CEO images can be viewed at the website

U.S. and Russian Segment Status (as of 3:00am EST).

Environmental Control and Life Support (ECLSS) and Thermal Control (TCS):

  • Elektron O2 generator is powered On (32 Amp mode). Vozdukh CO2 scrubber is On (auto mode).  U.S. CDRA CO2 scrubber is Off.  TCCS (trace contaminant control subsystem) is operating.  MCA (major constituents analyzer) is operating. BMP Harmful Impurities unit: Absorbent bed #1 in Purify mode, bed #2 in Purify mode.  RS air conditioner SKV-1 is Off; SKV-2 is Off.
  • Propulsion System (PS):  Total propellant load available [SM(820) + FGB(2898) + Progress(0)] — 3718 kg (8197 lb) as of 1/30/03.  (Capability: SM — 860 kg; FGB — 6120 kg).

Electrical Power Systems (EPS):

  • Both P6 channels fully operational.  Beta Gimbal Assembly (BGA) 2B and 4B both in “blind” dual-angle mode (directed position).
  • SM batteries:  Battery #7 is off line (failed); all other batteries (7) are in “Full Charge” mode.
  • FGB batteries:  Battery #1 is off line; all other batteries (5) are in “Partial Charge” mode.
  • Plasma Contactor Unit PCU-1 and PCU-2 both in Standby mode.

Command & Data Handling Systems:

  • C&C-2 MDM is prime, C&C-3 is back-up, and C&C-1 is in standby.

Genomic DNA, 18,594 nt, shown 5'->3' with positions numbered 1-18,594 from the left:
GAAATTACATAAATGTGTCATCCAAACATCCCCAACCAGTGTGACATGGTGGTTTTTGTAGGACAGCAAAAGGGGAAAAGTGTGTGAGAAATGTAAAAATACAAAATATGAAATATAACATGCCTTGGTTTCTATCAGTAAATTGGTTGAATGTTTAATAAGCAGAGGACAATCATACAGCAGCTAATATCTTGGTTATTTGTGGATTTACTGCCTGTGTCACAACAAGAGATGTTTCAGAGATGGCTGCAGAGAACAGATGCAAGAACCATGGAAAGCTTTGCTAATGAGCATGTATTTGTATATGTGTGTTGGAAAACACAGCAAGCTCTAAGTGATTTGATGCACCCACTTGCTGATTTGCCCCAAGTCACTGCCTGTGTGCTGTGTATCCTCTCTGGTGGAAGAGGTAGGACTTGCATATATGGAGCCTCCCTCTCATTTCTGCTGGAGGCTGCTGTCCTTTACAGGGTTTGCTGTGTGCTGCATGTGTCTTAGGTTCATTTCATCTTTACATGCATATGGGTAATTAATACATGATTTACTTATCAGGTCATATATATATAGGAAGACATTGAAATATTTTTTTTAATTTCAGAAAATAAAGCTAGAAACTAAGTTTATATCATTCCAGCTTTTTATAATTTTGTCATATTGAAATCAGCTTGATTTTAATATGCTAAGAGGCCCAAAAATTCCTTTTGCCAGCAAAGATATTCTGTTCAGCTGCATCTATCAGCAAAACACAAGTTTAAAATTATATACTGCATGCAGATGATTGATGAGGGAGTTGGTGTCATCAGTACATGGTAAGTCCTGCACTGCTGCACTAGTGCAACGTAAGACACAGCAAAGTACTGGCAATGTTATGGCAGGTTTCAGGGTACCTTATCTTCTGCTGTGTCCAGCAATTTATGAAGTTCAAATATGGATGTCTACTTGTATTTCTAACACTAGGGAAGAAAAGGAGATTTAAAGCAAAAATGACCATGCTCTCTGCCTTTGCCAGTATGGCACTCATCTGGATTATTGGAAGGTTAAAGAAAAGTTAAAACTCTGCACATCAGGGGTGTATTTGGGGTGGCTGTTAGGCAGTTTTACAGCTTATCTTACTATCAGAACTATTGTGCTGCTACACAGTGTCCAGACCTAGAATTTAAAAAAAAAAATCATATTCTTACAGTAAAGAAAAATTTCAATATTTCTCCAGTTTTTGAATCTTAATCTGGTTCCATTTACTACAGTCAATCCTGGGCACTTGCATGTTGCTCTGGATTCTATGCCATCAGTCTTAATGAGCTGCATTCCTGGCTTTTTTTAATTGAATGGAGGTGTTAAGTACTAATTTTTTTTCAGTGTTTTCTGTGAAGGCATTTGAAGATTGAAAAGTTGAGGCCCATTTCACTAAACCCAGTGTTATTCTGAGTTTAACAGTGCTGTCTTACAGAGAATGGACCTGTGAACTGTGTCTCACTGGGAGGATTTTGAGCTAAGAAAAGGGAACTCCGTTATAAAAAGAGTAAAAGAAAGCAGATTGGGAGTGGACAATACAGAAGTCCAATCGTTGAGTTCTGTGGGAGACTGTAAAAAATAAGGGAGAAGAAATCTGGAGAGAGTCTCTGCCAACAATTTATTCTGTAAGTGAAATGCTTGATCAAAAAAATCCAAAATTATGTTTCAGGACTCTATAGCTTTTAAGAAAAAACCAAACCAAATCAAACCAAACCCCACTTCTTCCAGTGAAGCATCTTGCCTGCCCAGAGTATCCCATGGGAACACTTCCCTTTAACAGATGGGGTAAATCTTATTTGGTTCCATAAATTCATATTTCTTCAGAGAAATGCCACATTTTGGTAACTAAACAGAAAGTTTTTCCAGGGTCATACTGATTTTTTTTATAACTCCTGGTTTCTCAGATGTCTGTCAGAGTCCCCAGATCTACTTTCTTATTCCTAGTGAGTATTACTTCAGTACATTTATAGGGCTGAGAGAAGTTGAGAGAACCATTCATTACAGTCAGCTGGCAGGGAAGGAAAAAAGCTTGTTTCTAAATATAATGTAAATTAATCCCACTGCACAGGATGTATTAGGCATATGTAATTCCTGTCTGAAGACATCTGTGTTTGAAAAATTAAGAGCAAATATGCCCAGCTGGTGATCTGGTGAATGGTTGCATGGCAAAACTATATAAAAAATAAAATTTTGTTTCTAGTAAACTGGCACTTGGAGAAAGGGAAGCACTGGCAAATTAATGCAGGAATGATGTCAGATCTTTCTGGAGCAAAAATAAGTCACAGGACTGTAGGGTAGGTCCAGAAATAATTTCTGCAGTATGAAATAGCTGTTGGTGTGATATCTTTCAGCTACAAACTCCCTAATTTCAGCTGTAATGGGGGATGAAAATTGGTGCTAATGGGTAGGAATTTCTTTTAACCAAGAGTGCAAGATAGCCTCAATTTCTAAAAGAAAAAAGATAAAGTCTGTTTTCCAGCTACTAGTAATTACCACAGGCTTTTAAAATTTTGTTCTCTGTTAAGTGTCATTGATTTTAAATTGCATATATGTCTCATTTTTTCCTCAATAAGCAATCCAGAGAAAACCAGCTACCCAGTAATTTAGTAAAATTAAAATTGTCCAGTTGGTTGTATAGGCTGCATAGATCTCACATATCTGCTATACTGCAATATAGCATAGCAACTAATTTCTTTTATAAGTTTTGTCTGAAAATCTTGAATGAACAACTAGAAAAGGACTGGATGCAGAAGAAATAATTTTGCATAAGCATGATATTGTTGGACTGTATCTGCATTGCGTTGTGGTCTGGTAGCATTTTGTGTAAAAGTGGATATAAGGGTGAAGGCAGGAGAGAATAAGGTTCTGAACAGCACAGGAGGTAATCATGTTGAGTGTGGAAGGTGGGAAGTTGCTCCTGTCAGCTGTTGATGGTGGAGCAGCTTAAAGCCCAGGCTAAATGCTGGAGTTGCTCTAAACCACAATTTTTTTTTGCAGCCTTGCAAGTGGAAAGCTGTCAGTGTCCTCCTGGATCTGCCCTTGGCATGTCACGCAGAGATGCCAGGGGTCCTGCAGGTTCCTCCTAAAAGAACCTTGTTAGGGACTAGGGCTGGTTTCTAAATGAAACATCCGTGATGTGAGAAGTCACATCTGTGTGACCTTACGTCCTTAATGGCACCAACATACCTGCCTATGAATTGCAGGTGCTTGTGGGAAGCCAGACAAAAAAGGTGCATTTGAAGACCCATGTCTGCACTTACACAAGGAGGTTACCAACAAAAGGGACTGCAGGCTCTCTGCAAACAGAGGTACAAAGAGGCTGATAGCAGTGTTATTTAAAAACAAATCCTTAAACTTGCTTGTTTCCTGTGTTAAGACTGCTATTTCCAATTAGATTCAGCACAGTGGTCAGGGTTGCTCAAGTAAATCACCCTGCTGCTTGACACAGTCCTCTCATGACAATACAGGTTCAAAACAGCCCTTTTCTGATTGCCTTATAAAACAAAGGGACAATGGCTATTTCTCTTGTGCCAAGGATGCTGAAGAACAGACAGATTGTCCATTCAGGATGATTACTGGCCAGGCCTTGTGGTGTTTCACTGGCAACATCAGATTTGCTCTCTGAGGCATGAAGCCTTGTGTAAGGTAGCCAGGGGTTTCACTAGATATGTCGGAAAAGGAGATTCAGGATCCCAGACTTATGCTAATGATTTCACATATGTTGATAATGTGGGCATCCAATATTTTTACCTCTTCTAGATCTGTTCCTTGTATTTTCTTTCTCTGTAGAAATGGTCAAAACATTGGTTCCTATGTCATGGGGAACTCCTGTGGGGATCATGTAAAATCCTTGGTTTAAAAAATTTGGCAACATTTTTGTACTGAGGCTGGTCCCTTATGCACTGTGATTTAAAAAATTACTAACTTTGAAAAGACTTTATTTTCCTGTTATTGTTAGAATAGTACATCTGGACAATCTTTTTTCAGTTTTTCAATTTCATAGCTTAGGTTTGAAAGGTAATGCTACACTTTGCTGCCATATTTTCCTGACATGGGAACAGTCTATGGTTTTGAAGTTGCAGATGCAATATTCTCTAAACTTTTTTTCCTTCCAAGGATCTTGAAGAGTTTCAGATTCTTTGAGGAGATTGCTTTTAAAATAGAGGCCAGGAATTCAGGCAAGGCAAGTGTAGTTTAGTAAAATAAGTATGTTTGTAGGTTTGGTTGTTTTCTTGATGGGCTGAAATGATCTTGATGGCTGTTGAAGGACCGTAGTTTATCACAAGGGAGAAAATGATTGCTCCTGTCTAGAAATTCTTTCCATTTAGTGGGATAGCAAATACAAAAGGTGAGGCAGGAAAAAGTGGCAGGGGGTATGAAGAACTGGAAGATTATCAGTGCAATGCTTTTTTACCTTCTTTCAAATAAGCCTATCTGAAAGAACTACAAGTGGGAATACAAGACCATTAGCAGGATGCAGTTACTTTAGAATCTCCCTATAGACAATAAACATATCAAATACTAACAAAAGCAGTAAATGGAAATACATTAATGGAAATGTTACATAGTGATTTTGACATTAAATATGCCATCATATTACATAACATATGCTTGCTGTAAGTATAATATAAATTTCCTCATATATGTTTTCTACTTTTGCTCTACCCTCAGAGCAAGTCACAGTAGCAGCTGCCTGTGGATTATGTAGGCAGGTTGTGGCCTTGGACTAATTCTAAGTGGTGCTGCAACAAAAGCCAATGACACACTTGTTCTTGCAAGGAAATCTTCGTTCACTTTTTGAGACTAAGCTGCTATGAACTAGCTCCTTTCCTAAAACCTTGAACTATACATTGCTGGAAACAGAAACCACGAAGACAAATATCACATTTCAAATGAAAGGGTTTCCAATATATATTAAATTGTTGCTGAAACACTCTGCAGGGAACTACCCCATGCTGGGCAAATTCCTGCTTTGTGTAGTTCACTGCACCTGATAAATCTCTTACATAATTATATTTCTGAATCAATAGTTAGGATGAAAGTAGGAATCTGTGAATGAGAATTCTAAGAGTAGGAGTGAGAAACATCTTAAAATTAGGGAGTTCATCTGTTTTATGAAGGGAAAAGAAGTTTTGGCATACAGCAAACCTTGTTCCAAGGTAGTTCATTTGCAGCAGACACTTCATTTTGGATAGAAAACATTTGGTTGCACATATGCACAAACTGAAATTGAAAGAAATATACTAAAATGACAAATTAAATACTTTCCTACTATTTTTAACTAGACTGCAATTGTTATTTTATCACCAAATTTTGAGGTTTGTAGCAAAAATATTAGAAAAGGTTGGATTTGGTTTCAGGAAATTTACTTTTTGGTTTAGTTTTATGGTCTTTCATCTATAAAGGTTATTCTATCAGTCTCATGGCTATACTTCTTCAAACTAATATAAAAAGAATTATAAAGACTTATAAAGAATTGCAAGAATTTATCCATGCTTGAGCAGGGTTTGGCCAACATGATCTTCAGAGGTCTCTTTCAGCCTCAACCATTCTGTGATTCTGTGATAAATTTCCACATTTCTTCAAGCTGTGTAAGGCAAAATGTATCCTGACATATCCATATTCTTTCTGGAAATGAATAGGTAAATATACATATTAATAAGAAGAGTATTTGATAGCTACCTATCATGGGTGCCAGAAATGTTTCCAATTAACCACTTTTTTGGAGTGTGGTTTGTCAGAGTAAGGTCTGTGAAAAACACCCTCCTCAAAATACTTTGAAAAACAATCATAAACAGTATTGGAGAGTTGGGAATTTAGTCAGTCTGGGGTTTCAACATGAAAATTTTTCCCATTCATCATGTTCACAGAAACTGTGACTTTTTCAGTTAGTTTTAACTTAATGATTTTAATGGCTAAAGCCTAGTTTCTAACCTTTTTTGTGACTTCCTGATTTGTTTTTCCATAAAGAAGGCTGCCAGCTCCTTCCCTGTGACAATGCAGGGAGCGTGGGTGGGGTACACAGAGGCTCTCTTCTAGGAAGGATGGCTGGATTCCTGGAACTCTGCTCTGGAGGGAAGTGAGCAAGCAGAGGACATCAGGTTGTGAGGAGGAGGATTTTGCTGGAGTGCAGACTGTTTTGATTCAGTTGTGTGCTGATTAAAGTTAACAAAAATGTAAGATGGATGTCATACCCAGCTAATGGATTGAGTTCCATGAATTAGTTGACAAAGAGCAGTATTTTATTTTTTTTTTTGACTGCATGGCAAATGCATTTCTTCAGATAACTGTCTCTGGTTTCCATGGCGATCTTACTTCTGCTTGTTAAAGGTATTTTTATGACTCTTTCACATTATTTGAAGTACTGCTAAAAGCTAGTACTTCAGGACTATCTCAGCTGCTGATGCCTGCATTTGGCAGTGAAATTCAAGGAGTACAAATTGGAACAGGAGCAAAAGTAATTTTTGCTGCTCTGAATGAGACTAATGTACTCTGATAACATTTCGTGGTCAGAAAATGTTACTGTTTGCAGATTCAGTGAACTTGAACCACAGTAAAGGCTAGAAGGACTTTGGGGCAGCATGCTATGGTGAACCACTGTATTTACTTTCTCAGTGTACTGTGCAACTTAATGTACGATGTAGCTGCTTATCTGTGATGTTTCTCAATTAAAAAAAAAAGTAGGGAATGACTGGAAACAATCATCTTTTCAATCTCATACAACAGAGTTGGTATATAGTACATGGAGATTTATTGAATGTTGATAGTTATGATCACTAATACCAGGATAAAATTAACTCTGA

• GNC-1 MDM is prime; GNC-2 is Backup.
  • EXT-1 is On (primary), EXT-2 is off.
  • LA-1, LA-2 and LA-3 MDMs are all operating.
  • PL-2 MDM is On (primary); PL-1 MDM is off (diagnostic
  • APS-1 (automated payload switch #1) and APS-2 are both On.
  • SM Terminal Computer (TVM): 2 redundant lanes (of 3) operational. Lane 1 is out of the set (as of 11/14/02).
  • SM Central Computer (TsVM): 3 redundant lanes (of 3) operational.

Attitude Source:

  • 3 CMGs on-line (CMG-1 failed).
  • State vector — U.S. SIGI-1 (GPS)
  • Attitude — U.S. SIGI-1 (GPS)
  • Angular rates — U.S. RGA-1

Flight Attitude:

  • LVLH TEA (local vertical/local horizontal = „earth-fixed‰: z-axis in local vertical, x-axis in velocity vector [yaw: -10 deg, pitch: -9.1 deg, roll: 0 deg]), CMG/TA (thruster assist) momentum management).
  • Solar Beta Angle:  -3.6 deg (magnitude increasing).

Communications & Tracking Systems:

  • FGB MDM-1 is powered Off; FGB MDM-2 is operational.
  • All other Russian communications & tracking systems are nominal.
  • S-band is operating nominally.
  • Ku-band is operating nominally.
  • Audio subsystem operating nominally.
  • Video subsystem operating nominally, but VTR1 is off.
  • HCOR (high-rate communications outage recorder) is operating nominally.


  • SSRMS/Canadarm2 based at MBS PDGF2 with Keep Alive (KA) power on both strings.
  • MBS: KA power on both strings.  
  • MT: latched at WS4, with KA power.  
  • POA: KA power on both strings.
  • RWS (robotics workstations): Lab RWS is Off; Cupola RWS is Off.

ISS Orbit  (as of this morning, 7:43am EST [= epoch]):

  • Mean altitude — 386.8 km
  • Apogee — 390.5 km
  • Perigee — 383.1 km
  • Period — 92.29 min.
  • Inclination (to Equator) —  51.64 deg
  • Eccentricity — 0.0005499
  • Orbits per 24-hr. day — 15.60
  • Mean altitude loss in last 24 hours — 150 m
  • Solar Beta Angle — -3.6 deg (magnitude decreasing)
  • Revolutions since FGB/Zarya launch (Nov. ’98)  — 24030
  • For more on ISS orbit and worldwide naked-eye visibility dates/times, see

SpaceRef staff editor.